Alice‘s recent blog post reminded me that I had this draft in the hopper. The pothole situation in Omaha is worse than bad. It’s dangerous. Pete Dungey‘s pothole gardens wouldn’t remedy the problem, but they would make driving down Omaha’s battered streets a bit more pleasant.
(via A Cup of Jo)
There was once a girl who loved talking on the phone. She loved it so much that her Bat Mitzvah theme was telephones, and her corresponding birthday present from her parents was her own phone and phone line. Flash forward to today. The girl now has a BlackBerry, which she uses all the time… but not for chatting. She relies on it for checking email, updating her Facebook status, text messaging and taking photos.
Obviously, that girl is me. But maybe it’s also you. Somewhere between 7th grade and today I lost my gift for gab. If I have big news to share I’ll still ring up my closest companions and tell them all the details. But when it comes to chatting just for chatting’s sake, well, I have trouble with that one. Do people really want to hear about the mundane details of my day? My guess is no. And since I generally find my life to be pretty boring, I have many, many friends who haven’t heard from me in quite a while. It’s like I’m afraid to call to say hi if I don’t have anything else interesting to say.
However, I understand that if you want to maintain friendships, especially long distance ones, avoiding the phone is, well, unavoidable. Which leads me to the next challenge – when’s the best time to talk? Cell phones may make us accessible 24/7, but that doesn’t mean that we are–or that we want to be. If I’m desperate to talk to a friend or family member, I’ll answer the phone while in the supermarket or even at work. (But I’ll never, ever pick up the phone while I’m in the car, and you shouldn’t either.) Ideally, I like to be at home, relaxing on the couch without distractions. But how often are conditions absolutely perfect for any venture? I know, I know, I’m just making excuses. Just pick up the dang phone, PJ.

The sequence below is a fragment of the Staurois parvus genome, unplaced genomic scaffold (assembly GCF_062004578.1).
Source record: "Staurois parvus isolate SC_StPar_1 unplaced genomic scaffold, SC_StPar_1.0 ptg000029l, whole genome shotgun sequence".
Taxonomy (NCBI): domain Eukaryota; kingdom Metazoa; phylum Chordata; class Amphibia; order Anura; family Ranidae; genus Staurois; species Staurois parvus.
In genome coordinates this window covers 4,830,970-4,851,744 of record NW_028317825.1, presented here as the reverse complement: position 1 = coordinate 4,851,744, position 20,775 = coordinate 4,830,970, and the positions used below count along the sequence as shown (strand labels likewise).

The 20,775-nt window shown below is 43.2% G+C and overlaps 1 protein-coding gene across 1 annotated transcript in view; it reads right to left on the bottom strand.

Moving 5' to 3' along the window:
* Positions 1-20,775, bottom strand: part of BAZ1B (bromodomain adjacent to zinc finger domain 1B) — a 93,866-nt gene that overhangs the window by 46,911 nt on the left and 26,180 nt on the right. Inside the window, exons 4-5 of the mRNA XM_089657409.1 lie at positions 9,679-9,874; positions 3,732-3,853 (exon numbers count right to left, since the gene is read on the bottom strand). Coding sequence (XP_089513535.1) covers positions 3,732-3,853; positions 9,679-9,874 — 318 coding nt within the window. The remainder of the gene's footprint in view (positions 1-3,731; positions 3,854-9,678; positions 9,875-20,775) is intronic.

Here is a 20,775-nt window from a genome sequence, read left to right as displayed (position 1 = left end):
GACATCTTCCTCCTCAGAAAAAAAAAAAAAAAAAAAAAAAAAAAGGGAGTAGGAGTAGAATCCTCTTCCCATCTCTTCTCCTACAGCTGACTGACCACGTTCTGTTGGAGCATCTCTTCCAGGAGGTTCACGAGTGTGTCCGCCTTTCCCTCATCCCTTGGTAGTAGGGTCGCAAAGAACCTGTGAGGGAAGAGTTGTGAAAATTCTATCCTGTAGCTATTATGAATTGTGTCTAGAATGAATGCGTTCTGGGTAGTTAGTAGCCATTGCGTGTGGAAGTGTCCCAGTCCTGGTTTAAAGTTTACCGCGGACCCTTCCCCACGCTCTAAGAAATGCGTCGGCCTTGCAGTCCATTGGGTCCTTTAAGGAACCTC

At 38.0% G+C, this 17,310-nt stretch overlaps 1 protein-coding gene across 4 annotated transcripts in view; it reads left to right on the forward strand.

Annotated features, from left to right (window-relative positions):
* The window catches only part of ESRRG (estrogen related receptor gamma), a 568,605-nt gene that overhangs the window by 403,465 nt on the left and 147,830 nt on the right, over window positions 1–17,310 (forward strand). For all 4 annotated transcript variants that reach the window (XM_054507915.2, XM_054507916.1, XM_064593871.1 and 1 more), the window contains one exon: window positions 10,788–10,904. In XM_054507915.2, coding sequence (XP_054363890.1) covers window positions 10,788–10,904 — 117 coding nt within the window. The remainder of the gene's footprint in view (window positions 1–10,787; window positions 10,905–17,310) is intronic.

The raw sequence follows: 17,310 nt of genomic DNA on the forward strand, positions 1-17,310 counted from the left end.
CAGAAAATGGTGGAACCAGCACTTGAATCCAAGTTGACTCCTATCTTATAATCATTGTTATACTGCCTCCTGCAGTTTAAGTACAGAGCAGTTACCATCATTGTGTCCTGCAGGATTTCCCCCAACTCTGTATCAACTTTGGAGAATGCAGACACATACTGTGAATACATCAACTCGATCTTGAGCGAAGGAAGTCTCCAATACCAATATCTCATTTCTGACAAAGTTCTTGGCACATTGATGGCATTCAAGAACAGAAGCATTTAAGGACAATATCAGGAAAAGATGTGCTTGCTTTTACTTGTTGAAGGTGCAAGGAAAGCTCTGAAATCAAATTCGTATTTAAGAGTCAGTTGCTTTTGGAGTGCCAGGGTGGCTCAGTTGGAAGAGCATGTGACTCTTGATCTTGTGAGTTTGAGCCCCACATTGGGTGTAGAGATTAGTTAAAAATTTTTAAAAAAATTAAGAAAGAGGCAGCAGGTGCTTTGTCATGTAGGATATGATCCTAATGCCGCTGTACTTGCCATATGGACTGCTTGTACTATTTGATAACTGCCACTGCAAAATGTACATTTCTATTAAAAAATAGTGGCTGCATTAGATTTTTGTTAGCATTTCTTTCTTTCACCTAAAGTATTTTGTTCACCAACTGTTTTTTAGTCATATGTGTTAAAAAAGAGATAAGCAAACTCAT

There are so many ways to keep in touch nowadays that talking on the phone almost seems archaic. I love the convenience of being able to draft an email with snippets and highlights from my life at any time of the day. I can start in the morning and finish in the evening. But an email is so one-sided, and there’s something to be said about being an active listener, too. If I can focus more on listening rather than on talking, perhaps I’ll feel more inclined to make phone calls. I won’t have to worry about awkward silences or not knowing what to say.
So I’d to issue an apology to all of my friends out there who haven’t gotten a call from me recently. It’s not you, it’s me! Just because I don’t think what I’ve been doing lately has been particularly noteworthy doesn’t mean I don’t want to know what’s been going in your life.
Still, I know I’m not the only one out there who doesn’t particularly enjoy talking on the phone. (To be truthful, I may actually diagnose myself with having a mild phobia of the phone.) Fellow “telephobiacs,” how do you push yourself out of your comfort zone?
(images source, source)
Besides men’s figure skating, I’ve enjoyed watching anything have to do with snowboarding this Olympics – specifically, anything having to do with men on snowboards (see Shaun White, above), including snowboard cross and half-pipe. Don’t worry ladies, I’m not totally prejudice. I was rooting for my girl Julia Mancuso during the women’s ski events. (I may be the only American who is not a Lindsey Vonn fan. She just seems like such a diva. And, as someone commented on Twitter, she looks like a Seventeen magazine cover model from the 80s. Not sure that’s a compliment.)